Georgetown students live in the number one college town in the nation, according to the Princeton Review’s 2002 Edition of “The Best 331 Colleges.”

The report, which ranks schools in 62 categories ranging from academics to social life, calls Georgetown students hard workers who “can always make time to go out and have a great time.”

Assistant Vice President for Communications Julie Green Bataille cited the capital’s numerous on and off campus opportunities for activity that earned Georgetown’s top ranking.

“Our location enables students to have many opportunities to participate in events and see first hand some of the leading thinkers of the day – from former President Bill Clinton (SFS ’68) to author Amos Oz to hosting the First Lady and White House Conference of Early childhood Cognitive Development,” she said.

Many students said they felt the city had a lot to offer for college students. “There’s so much to do, it’s all close to campus, it’s so convenient,” Jon Shearin (COL ’05) said. In terms of entertainment, many students mentioned M Street, the Mall, Dupont Circle, and MCI Center. “For me it’s not the Georgetown area,” Tatiana Havryliuk (COL ’04) said. Internships and employment opportunities, as well as cultural offerings, were the top draws.

While most students agreed that Washington, D.C. deserved praise as a college town, several were surprised that it had garnered the number one position over other cities like New York and Boston. “Boston might be more of a college town. When you think of college you think of New England,” Tim Perry, a student at iddlebury College enrolled at Georgetown through the Washington Semester program said. Because of the opportunities the city offers, “I’d say D.C. is the number one place to go to college, but Boston is the number one college town,” Molly Fitzgerald, also of Middlebury’s Washington Semester program said. Both agreed that the city provided advantages and benefits not available to students at small town colleges.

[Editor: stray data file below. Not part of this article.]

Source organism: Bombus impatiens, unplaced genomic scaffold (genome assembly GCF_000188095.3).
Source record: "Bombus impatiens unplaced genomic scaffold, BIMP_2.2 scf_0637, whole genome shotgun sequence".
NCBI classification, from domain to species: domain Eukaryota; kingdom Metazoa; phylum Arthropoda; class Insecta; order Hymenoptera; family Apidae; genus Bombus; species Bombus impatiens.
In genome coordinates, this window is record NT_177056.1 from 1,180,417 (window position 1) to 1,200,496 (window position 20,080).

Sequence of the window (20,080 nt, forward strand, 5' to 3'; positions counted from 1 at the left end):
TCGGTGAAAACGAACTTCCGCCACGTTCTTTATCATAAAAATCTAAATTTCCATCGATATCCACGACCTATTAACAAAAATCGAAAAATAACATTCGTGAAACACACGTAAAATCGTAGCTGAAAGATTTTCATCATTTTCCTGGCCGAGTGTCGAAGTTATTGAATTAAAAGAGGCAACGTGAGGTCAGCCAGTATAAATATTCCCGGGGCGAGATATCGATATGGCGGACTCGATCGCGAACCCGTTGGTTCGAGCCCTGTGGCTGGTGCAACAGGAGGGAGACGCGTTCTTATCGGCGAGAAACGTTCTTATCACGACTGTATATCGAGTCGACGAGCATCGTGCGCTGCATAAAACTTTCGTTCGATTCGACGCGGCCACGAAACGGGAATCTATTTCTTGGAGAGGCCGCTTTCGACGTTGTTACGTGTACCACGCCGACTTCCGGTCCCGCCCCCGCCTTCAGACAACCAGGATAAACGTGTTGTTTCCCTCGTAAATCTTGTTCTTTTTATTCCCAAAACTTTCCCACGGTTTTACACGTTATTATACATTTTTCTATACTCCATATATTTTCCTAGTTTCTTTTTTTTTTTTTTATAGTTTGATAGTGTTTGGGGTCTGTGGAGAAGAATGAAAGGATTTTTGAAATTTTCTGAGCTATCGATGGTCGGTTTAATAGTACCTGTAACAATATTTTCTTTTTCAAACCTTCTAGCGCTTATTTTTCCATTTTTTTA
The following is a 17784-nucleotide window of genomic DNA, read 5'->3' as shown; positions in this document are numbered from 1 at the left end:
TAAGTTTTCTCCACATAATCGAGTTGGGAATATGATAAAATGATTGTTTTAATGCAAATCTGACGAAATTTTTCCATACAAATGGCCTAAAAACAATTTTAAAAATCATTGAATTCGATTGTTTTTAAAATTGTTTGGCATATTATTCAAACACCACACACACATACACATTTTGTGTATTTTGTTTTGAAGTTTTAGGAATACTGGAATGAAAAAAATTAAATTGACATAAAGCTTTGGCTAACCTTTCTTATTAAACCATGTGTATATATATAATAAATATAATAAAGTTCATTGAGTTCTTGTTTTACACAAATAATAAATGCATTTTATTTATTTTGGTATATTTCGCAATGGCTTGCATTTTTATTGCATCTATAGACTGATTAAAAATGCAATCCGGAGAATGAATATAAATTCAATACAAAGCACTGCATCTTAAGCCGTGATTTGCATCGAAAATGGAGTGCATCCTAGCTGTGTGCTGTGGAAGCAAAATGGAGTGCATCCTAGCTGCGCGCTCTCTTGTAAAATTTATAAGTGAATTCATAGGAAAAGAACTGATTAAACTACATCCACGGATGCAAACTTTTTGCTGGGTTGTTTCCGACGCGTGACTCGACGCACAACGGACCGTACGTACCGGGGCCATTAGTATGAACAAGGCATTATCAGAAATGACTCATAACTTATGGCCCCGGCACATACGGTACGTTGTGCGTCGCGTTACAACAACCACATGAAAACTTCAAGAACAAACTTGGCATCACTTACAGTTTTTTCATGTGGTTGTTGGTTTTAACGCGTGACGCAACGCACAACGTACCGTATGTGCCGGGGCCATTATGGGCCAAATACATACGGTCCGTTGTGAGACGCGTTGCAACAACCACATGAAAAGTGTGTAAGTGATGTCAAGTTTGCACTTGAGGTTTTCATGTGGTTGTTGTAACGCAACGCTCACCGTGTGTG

Georgetown also ranked the fourth most politically active school in the nation behind Bard College and Simon Rock’s College of Bard. New York University topped the list.

“We live in the nation’s capital — our local news is national news,” Sarah Robinson (SFS ’05) said.

Other rankings in the book include the best professors, the best dorms and the best cafeteria food.

Princeton University rated number one for academics, Wheaton College was ranked the most religious and the University of Tennessee at Knoxville was named the biggest party school in the nation.

Conducted by the New York city-based test preparation company, The Princeton Review, the report was based on the surveys of 65,000 students from 331 colleges. Participants were asked to rate their own schools in a series of 70 questions based on academics, student body, study hours, politics and opinions. The book is intended to help students applying to college find the best school for them, according to The Review.